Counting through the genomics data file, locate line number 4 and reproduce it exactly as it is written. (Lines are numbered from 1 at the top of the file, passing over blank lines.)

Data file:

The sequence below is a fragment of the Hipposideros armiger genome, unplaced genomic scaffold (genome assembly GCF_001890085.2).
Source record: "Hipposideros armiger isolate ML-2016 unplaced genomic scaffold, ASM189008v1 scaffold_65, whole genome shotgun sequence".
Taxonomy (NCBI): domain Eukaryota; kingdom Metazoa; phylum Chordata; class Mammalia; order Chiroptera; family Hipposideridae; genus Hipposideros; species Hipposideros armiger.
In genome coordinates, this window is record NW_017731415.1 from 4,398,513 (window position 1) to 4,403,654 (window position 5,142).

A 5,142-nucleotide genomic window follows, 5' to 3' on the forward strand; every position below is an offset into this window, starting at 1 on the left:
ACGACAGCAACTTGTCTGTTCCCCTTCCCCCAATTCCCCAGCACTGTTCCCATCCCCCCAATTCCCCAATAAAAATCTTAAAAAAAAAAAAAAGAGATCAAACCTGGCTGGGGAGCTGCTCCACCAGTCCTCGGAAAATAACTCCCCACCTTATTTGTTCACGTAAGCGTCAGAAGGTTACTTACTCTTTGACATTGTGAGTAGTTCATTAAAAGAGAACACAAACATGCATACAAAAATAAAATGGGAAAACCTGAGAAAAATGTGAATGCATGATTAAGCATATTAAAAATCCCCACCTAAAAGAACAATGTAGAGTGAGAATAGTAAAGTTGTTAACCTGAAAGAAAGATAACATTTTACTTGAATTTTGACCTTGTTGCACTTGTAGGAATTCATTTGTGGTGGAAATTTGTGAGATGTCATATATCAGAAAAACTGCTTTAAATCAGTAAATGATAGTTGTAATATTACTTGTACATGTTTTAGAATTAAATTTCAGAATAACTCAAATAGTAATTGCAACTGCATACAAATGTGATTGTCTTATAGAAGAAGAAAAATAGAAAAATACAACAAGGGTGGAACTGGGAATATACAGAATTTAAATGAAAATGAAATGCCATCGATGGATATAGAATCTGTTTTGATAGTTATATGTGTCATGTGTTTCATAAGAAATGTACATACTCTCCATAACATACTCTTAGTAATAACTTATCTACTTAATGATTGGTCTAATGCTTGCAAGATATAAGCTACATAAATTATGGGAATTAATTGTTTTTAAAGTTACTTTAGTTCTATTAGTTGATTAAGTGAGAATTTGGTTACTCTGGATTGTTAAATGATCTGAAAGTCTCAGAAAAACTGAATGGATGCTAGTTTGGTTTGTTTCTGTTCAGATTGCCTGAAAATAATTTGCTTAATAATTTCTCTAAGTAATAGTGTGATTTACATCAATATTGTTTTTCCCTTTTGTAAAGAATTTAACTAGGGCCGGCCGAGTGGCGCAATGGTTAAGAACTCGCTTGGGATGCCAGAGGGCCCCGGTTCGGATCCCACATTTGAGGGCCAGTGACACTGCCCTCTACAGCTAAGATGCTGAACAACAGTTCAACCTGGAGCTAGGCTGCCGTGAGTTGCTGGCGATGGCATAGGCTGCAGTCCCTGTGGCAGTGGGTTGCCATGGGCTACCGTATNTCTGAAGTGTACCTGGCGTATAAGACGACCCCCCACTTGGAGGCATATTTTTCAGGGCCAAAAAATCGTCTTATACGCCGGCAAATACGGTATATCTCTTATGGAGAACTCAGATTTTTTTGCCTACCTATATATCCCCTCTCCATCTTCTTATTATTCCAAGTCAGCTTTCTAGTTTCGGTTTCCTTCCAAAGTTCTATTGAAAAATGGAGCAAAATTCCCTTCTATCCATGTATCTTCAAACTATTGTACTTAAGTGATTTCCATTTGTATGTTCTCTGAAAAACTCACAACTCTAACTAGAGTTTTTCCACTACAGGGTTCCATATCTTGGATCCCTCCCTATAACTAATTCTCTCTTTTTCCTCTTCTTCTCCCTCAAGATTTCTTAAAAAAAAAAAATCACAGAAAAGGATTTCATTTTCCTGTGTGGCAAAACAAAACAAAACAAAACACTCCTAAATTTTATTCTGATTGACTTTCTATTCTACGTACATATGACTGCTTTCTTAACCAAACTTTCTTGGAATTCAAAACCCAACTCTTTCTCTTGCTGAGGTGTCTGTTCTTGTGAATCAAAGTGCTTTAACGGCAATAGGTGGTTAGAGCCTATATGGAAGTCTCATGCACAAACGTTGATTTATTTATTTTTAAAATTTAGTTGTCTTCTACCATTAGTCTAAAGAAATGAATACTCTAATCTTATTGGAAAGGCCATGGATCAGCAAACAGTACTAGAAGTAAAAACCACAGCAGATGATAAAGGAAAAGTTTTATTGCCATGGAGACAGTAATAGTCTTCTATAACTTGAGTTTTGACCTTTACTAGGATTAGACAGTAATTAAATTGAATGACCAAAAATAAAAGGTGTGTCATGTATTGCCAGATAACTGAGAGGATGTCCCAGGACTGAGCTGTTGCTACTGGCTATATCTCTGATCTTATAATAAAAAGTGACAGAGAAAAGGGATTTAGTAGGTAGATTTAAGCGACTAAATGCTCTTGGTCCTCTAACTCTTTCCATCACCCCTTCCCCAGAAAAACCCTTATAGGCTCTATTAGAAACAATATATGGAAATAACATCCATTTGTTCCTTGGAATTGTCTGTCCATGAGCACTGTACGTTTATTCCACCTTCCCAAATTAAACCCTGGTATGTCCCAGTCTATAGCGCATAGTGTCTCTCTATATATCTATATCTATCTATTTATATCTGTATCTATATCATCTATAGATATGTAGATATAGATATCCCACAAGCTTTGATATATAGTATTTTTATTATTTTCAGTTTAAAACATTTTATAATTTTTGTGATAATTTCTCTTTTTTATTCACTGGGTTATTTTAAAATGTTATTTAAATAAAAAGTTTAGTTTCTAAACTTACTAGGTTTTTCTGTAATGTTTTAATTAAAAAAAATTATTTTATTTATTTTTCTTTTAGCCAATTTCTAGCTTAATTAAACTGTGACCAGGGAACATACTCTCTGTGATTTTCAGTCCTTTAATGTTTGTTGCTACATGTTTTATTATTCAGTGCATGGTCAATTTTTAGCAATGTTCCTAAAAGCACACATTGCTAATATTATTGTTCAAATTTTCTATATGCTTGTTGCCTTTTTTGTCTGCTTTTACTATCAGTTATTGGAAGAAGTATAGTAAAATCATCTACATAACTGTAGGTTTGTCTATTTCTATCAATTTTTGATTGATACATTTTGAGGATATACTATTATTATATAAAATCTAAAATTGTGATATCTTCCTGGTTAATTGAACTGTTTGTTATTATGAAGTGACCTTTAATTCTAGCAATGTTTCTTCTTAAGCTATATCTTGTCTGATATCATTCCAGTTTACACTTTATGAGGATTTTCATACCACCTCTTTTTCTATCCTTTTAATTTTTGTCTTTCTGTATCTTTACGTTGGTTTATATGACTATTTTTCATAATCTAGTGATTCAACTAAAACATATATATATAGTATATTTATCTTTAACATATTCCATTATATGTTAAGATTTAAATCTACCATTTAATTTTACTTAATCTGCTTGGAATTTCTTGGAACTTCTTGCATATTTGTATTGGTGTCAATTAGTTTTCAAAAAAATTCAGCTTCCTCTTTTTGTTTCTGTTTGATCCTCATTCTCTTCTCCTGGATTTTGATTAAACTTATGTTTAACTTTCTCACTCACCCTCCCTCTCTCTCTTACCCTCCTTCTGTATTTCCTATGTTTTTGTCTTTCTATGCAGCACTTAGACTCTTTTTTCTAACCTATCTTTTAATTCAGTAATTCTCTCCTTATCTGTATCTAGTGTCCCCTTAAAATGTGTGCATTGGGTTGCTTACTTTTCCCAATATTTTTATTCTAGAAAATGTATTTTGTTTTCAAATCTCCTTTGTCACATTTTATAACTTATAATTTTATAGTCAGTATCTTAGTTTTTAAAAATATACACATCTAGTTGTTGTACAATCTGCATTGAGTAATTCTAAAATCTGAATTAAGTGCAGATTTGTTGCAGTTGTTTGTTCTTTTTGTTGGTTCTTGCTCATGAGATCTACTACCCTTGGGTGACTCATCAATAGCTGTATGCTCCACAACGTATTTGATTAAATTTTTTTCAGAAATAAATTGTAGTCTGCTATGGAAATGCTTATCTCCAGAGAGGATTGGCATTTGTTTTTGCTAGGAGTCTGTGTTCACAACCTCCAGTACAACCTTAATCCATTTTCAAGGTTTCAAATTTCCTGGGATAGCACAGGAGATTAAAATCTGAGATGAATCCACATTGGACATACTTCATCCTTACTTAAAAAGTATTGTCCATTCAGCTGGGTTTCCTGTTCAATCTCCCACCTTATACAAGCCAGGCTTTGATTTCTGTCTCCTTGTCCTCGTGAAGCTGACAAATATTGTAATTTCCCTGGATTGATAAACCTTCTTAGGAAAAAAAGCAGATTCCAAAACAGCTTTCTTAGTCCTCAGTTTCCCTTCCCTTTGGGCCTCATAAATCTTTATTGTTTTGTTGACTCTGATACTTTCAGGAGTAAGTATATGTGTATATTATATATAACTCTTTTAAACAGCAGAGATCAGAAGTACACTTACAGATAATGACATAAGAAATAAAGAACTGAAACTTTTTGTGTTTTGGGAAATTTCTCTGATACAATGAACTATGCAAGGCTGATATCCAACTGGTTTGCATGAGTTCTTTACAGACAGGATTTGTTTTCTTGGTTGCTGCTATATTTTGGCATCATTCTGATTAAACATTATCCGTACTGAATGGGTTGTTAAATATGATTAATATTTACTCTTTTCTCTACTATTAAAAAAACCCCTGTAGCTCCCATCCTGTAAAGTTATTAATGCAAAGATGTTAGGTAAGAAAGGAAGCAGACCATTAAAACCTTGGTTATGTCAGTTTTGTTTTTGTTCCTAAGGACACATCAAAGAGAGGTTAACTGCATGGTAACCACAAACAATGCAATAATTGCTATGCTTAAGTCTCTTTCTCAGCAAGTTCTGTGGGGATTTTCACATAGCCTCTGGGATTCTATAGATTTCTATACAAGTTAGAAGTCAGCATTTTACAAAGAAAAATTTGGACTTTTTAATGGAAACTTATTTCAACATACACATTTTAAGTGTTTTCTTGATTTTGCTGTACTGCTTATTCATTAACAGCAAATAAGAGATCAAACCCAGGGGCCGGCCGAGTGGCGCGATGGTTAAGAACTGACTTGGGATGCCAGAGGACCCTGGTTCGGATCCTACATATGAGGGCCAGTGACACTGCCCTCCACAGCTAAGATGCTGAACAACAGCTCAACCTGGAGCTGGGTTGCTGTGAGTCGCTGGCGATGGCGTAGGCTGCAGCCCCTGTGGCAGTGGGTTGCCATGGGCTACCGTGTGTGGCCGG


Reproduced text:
In genome coordinates, this window is record NW_017731415.1 from 4,398,513 (window position 1) to 4,403,654 (window position 5,142).